The Lemon Tree is a brave book: it seeks to distill the essence of almost a century of Palestinian conflict into a 300-page of novelized nonfiction. In this, I think, it succeeds rather admirably, which is perhaps all I need to say about it.
Tolan centers this mix of history and narrative around two characters: Bashir, the son of a displaced Palestinian family, and Dalia, the daughter of Bulgarian Jews who inhabited Bashir’s former house in al-Ramla when the Arabs were driven out under the orders of Yitzhak Rabin. To be quite honest, I could do without this “personal touch,” because at time it approaches the maudlin–the last chapter, particular, is somewhat groan-worthy.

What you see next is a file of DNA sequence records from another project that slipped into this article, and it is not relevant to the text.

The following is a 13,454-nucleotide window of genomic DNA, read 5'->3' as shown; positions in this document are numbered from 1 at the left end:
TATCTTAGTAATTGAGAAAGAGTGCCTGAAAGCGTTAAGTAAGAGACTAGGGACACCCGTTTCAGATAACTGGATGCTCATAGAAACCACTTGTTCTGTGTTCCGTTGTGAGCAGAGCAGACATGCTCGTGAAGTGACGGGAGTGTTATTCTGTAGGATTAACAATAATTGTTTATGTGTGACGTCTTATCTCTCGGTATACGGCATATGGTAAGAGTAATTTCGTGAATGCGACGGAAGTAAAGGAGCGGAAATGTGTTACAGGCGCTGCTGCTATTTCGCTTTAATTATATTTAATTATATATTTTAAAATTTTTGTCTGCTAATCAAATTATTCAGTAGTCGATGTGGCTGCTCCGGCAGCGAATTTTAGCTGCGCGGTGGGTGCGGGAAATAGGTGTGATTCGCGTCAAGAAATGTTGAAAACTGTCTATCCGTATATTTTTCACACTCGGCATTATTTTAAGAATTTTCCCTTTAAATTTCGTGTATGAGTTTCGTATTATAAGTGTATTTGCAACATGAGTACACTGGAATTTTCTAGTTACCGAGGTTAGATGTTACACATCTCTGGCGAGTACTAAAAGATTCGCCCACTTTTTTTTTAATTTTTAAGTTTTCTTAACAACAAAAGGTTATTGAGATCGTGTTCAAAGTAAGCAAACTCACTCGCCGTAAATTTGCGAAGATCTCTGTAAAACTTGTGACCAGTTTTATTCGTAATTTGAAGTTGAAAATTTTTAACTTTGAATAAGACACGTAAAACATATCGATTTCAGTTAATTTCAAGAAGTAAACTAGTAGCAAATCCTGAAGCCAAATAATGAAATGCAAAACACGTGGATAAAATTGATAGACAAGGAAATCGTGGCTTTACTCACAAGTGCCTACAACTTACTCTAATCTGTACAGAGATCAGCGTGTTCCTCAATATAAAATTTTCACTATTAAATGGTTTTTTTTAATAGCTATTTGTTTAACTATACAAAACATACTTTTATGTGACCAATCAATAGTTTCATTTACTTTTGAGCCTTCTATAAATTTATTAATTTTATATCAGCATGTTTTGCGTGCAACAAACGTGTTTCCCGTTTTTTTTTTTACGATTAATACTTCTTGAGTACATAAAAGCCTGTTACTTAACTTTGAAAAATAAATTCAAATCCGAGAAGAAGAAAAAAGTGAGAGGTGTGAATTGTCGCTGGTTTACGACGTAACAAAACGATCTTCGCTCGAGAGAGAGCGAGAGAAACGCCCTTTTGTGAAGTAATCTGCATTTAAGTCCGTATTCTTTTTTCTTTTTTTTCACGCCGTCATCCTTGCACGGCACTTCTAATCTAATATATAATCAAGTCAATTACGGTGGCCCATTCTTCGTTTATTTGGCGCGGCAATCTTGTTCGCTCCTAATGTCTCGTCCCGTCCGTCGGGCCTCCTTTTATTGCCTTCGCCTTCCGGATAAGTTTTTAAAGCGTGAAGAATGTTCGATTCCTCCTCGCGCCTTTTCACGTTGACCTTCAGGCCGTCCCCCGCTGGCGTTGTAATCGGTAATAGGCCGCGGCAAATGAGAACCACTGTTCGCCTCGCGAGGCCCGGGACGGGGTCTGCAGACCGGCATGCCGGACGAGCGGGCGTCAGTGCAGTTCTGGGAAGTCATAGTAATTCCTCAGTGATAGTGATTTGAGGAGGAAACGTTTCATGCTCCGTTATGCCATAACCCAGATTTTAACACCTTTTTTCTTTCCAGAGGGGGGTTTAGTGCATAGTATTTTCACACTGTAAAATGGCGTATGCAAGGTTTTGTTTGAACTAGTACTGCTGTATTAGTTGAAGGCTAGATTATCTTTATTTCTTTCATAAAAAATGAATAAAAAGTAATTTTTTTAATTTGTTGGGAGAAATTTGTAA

But Tolan’s history is quite good, and I commend him on what appears to me to be a balanced and straightforward look at the long conflict. I won’t summarize it here for you: either you know it already, or you should be reading the book. However, the depth of information, and the scope of Tolan’s history, is wonderful: it begins with Theodor Herzl’s original 19th-century Zionist movement, moves forward into the Balfour Declaration and the relatively peaceful influx of European Jews into Palestine, focuses especially on the post-Holocaust diaspora of European Jews which underscored the apparent necessity of a Jewish state, and then gets into the nitty-gritty of the grievous missteps that have seemed to plague the region ever since.
If nothing else, The Lemon Tree is an excellent primer on the vagaries of the Israel/Palestine conflict. I recommend it to any and all.